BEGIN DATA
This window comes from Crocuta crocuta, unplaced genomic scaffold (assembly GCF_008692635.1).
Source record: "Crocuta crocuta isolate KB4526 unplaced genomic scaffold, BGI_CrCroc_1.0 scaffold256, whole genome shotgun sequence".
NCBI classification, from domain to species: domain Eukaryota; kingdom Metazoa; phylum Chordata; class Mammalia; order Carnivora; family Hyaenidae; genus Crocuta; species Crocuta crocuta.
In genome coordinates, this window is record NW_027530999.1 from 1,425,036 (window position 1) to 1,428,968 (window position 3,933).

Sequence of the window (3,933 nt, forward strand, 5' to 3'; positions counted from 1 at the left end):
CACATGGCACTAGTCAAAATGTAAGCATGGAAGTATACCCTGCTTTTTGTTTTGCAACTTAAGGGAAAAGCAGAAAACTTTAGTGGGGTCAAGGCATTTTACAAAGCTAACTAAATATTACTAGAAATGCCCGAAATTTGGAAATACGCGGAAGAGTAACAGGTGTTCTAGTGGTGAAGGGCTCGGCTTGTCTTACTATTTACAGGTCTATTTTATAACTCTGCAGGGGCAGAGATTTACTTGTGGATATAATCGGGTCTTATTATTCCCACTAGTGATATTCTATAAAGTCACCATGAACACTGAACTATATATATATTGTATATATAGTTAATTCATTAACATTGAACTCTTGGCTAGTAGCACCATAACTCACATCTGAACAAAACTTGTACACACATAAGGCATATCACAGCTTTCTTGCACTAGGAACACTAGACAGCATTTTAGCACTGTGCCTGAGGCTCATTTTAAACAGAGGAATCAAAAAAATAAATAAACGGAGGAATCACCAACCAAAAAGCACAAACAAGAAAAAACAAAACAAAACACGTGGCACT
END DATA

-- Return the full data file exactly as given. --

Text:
This window comes from Crocuta crocuta, unplaced genomic scaffold (assembly GCF_008692635.1).
Source record: "Crocuta crocuta isolate KB4526 unplaced genomic scaffold, BGI_CrCroc_1.0 scaffold256, whole genome shotgun sequence".
NCBI classification, from domain to species: domain Eukaryota; kingdom Metazoa; phylum Chordata; class Mammalia; order Carnivora; family Hyaenidae; genus Crocuta; species Crocuta crocuta.
In genome coordinates, this window is record NW_027530999.1 from 1,425,036 (window position 1) to 1,428,968 (window position 3,933).

Sequence of the window (3,933 nt, forward strand, 5' to 3'; positions counted from 1 at the left end):
CACATGGCACTAGTCAAAATGTAAGCATGGAAGTATACCCTGCTTTTTGTTTTGCAACTTAAGGGAAAAGCAGAAAACTTTAGTGGGGTCAAGGCATTTTACAAAGCTAACTAAATATTACTAGAAATGCCCGAAATTTGGAAATACGCGGAAGAGTAACAGGTGTTCTAGTGGTGAAGGGCTCGGCTTGTCTTACTATTTACAGGTCTATTTTATAACTCTGCAGGGGCAGAGATTTACTTGTGGATATAATCGGGTCTTATTATTCCCACTAGTGATATTCTATAAAGTCACCATGAACACTGAACTATATATATATTGTATATATAGTTAATTCATTAACATTGAACTCTTGGCTAGTAGCACCATAACTCACATCTGAACAAAACTTGTACACACATAAGGCATATCACAGCTTTCTTGCACTAGGAACACTAGACAGCATTTTAGCACTGTGCCTGAGGCTCATTTTAAACAGAGGAATCAAAAAAATAAATAAACGGAGGAATCACCAACCAAAAAGCACAAACAAGAAAAAACAAAACAAAACACGTGGCACT